Religious and Racial Equality

Guess What? Christian Nationalists Don’t Like Being Called Christian Nationalists.

  Rob Boston

The term “Christian nationalism” (sometimes “white Christian nationalism”) is catching on in political circles, the media and even everyday usage. It denotes a far-right political movement merged with fundamentalist Christianity whose adherents seek to tear down the church-state wall and force all Americans to live under their oppressive, narrow version of politicized Christianity.

The growing use of the term has caught the attention of Christian nationalists, and they’re not happy about it. The Family Research Council (FRC) is hosting an event tomorrow to purportedly explain how the term is being used to suppress voter turnout among conservative Christians. (The irony meter just exploded as the FRC has backed voter suppression bills and laws aimed to disenfranchise liberals and embraces the Big Lie that Donald Trump actually won the presidency in 2020.)

An FRC staffer recently wrote a column for the American Family Association arguing that what opponents of Christian nationalism fear is really Christianity. This is a deliberate attempt by Christian nationalists to shift the terms of the debate. We can’t let them get away with it.

Remember, millions of Christians reject Christian nationalism. They see it as corrosive to the spirit of Christianity and as a threat to America’s democratic traditions.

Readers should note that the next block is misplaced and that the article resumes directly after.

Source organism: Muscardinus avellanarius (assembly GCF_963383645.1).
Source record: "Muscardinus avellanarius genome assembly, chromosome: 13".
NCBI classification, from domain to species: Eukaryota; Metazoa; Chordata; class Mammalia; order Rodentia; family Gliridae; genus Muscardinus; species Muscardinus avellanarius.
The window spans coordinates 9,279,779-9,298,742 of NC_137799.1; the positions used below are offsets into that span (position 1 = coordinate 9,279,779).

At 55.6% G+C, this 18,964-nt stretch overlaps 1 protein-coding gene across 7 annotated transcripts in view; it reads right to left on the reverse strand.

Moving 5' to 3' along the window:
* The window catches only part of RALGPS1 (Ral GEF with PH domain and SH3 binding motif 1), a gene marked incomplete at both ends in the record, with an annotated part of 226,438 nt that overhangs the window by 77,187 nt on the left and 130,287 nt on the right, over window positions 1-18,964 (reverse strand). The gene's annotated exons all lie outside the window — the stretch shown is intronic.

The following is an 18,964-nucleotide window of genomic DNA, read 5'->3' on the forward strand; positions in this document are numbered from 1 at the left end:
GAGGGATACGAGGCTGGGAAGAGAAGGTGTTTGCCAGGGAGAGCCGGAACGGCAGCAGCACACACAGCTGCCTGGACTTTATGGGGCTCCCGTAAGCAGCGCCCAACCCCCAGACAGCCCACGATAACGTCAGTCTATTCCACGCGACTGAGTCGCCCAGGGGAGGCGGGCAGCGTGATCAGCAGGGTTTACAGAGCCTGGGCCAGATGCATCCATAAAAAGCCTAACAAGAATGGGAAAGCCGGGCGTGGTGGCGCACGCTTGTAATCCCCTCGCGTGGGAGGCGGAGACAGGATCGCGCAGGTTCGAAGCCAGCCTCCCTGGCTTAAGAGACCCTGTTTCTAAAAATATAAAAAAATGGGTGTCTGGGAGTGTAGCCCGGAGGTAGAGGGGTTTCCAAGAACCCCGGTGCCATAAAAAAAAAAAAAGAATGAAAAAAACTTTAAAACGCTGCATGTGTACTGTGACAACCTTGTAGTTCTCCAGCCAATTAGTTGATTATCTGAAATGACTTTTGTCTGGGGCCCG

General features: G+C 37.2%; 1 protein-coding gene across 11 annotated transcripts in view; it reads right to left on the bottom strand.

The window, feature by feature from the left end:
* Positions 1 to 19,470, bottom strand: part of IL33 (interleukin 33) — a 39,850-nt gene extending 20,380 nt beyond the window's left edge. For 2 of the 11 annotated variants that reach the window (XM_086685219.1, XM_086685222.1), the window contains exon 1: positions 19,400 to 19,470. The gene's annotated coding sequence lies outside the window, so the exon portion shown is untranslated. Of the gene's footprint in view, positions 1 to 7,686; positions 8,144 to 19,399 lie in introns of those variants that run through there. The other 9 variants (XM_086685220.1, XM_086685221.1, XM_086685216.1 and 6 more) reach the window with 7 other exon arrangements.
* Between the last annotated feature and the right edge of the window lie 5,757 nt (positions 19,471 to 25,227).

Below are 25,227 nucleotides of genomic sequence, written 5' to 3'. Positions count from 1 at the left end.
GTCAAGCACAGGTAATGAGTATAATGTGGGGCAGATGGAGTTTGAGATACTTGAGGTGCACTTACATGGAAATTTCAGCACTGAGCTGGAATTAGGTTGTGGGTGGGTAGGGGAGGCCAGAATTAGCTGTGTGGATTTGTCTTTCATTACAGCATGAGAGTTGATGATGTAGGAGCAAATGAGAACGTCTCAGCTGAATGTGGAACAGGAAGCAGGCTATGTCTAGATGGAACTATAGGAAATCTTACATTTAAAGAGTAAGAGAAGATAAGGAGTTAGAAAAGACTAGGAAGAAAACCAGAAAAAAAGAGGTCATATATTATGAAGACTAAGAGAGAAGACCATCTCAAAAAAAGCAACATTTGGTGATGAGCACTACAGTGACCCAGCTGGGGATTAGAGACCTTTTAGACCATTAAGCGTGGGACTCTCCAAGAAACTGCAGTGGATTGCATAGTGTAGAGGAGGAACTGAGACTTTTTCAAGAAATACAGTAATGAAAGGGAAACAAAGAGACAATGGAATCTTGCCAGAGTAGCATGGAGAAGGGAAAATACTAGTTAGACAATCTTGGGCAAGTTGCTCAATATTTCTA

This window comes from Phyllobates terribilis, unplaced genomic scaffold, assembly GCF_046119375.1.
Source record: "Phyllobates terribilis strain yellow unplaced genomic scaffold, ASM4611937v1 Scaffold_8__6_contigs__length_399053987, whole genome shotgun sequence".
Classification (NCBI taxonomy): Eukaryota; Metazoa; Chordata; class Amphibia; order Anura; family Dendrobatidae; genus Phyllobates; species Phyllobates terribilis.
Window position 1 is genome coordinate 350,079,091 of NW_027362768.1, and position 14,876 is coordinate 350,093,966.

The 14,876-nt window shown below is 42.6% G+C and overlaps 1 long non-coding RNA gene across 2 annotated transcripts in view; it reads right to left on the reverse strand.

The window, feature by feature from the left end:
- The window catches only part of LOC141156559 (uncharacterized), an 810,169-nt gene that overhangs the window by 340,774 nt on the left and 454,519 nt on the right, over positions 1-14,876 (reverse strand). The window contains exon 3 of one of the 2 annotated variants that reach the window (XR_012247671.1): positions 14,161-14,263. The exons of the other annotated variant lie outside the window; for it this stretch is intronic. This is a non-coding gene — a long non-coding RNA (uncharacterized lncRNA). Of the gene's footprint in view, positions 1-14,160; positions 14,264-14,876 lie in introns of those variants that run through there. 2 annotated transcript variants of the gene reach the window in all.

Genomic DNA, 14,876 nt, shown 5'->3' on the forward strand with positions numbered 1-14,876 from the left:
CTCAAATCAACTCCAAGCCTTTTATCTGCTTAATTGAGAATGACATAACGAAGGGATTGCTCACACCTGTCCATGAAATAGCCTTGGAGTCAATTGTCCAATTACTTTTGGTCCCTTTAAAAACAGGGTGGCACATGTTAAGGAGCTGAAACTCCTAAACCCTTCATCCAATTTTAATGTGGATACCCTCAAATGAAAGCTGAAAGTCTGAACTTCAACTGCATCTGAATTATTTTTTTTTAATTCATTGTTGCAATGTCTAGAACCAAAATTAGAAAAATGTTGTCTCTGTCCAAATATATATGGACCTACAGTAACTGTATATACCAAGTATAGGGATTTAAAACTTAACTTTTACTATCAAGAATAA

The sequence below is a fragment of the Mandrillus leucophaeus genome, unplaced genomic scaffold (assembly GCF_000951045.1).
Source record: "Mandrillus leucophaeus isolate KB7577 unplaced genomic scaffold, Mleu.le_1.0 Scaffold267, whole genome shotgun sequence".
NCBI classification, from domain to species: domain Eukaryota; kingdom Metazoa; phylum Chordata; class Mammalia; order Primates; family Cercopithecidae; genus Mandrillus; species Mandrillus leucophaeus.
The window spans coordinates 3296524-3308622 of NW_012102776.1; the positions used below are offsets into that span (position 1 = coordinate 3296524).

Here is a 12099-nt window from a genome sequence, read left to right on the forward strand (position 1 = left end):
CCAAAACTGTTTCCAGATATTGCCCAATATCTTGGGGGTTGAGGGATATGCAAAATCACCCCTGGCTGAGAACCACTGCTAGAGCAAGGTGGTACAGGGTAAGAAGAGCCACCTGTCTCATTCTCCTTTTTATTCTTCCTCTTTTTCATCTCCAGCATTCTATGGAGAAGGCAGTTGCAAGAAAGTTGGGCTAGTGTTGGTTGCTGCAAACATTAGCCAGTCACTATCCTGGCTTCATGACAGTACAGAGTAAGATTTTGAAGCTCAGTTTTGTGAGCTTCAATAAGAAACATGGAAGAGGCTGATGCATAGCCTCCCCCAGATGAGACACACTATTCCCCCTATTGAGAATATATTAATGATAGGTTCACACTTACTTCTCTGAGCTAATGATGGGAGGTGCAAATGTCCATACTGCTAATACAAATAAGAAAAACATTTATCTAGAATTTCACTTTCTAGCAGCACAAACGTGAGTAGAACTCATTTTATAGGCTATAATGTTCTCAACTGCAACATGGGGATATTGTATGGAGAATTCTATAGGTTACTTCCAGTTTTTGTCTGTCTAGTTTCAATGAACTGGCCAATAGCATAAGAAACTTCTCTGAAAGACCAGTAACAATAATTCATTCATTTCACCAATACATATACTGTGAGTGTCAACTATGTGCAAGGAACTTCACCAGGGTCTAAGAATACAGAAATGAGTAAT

Our friends at the Baptist Joint Committee sponsor the Christians Against Christian Nationalism project. Their statement succinctly lays out the threat of Christian nationalism: “Christian nationalism seeks to merge Christian and American identities, distorting both the Christian faith and America’s constitutional democracy. Christian nationalism demands Christianity be privileged by the State and implies that to be a good American, one must be Christian. It often overlaps with and provides cover for white supremacy and racial subjugation. We reject this damaging political ideology and invite our Christian brothers and sisters to join us in opposing this threat to our faith and to our nation.”

Many Christians consider Christian nationalism to be decidedly un-Christian because it takes what they consider to be that faith’s central message of love and the command to care for those in need and turns it into a series of talking points for bootstrap capitalism and a far-right social policy anchored in hate and division.

Defenders of church-state separation and secular government are using the term “Christian nationalism” to significant effect. The Christian nationalists have noticed, and they don’t like it. That’s a sign that we’re doing something right, so let’s keep it up.

P.S. If you want to understand how Christian nationalists have come to control the Supreme Court’s understanding of “religious freedom,” get a copy of AU Vice President for Strategic Communications Andrew Seidel’s new book American Crusade: How The Supreme Court Is Weaponizing Religious Freedom. And for an overview of the bad history parroted by Christian nationalists, see Andrew’s previous book The Founding Myth: Why Christian Nationalism Is Un-American.

 

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